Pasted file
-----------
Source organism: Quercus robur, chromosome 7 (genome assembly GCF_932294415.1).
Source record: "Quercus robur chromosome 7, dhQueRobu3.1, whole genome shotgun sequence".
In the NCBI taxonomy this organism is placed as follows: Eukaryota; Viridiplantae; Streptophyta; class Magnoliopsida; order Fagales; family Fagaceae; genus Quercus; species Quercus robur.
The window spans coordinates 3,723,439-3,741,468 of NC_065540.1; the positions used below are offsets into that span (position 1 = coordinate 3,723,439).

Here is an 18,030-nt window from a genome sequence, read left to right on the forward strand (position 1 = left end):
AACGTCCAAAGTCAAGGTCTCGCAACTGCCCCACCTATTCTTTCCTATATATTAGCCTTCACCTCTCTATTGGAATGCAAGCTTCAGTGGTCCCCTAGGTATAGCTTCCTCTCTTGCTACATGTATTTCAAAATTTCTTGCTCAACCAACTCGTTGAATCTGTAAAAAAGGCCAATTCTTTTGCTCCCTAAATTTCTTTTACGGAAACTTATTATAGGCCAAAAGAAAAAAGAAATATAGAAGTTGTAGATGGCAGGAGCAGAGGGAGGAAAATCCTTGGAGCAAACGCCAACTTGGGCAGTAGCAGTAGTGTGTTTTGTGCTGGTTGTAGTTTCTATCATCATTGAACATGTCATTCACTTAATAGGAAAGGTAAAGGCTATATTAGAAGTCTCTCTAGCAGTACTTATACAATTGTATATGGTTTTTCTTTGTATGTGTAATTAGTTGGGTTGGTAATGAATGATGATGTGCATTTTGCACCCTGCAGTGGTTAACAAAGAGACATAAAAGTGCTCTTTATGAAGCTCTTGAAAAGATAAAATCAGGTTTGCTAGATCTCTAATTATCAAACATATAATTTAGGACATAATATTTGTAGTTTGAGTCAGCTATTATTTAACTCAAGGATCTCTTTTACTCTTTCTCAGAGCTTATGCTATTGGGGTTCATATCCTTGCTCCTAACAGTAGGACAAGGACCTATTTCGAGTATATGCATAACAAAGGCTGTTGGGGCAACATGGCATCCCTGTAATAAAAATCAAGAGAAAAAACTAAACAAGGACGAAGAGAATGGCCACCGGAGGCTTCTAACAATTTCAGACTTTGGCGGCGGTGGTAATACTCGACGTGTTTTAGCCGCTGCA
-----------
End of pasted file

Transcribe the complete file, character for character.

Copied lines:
Source organism: Quercus robur, chromosome 7 (genome assembly GCF_932294415.1).
Source record: "Quercus robur chromosome 7, dhQueRobu3.1, whole genome shotgun sequence".
In the NCBI taxonomy this organism is placed as follows: Eukaryota; Viridiplantae; Streptophyta; class Magnoliopsida; order Fagales; family Fagaceae; genus Quercus; species Quercus robur.
The window spans coordinates 3,723,439-3,741,468 of NC_065540.1; the positions used below are offsets into that span (position 1 = coordinate 3,723,439).

Here is an 18,030-nt window from a genome sequence, read left to right on the forward strand (position 1 = left end):
AACGTCCAAAGTCAAGGTCTCGCAACTGCCCCACCTATTCTTTCCTATATATTAGCCTTCACCTCTCTATTGGAATGCAAGCTTCAGTGGTCCCCTAGGTATAGCTTCCTCTCTTGCTACATGTATTTCAAAATTTCTTGCTCAACCAACTCGTTGAATCTGTAAAAAAGGCCAATTCTTTTGCTCCCTAAATTTCTTTTACGGAAACTTATTATAGGCCAAAAGAAAAAAGAAATATAGAAGTTGTAGATGGCAGGAGCAGAGGGAGGAAAATCCTTGGAGCAAACGCCAACTTGGGCAGTAGCAGTAGTGTGTTTTGTGCTGGTTGTAGTTTCTATCATCATTGAACATGTCATTCACTTAATAGGAAAGGTAAAGGCTATATTAGAAGTCTCTCTAGCAGTACTTATACAATTGTATATGGTTTTTCTTTGTATGTGTAATTAGTTGGGTTGGTAATGAATGATGATGTGCATTTTGCACCCTGCAGTGGTTAACAAAGAGACATAAAAGTGCTCTTTATGAAGCTCTTGAAAAGATAAAATCAGGTTTGCTAGATCTCTAATTATCAAACATATAATTTAGGACATAATATTTGTAGTTTGAGTCAGCTATTATTTAACTCAAGGATCTCTTTTACTCTTTCTCAGAGCTTATGCTATTGGGGTTCATATCCTTGCTCCTAACAGTAGGACAAGGACCTATTTCGAGTATATGCATAACAAAGGCTGTTGGGGCAACATGGCATCCCTGTAATAAAAATCAAGAGAAAAAACTAAACAAGGACGAAGAGAATGGCCACCGGAGGCTTCTAACAATTTCAGACTTTGGCGGCGGTGGTAATACTCGACGTGTTTTAGCCGCTGCA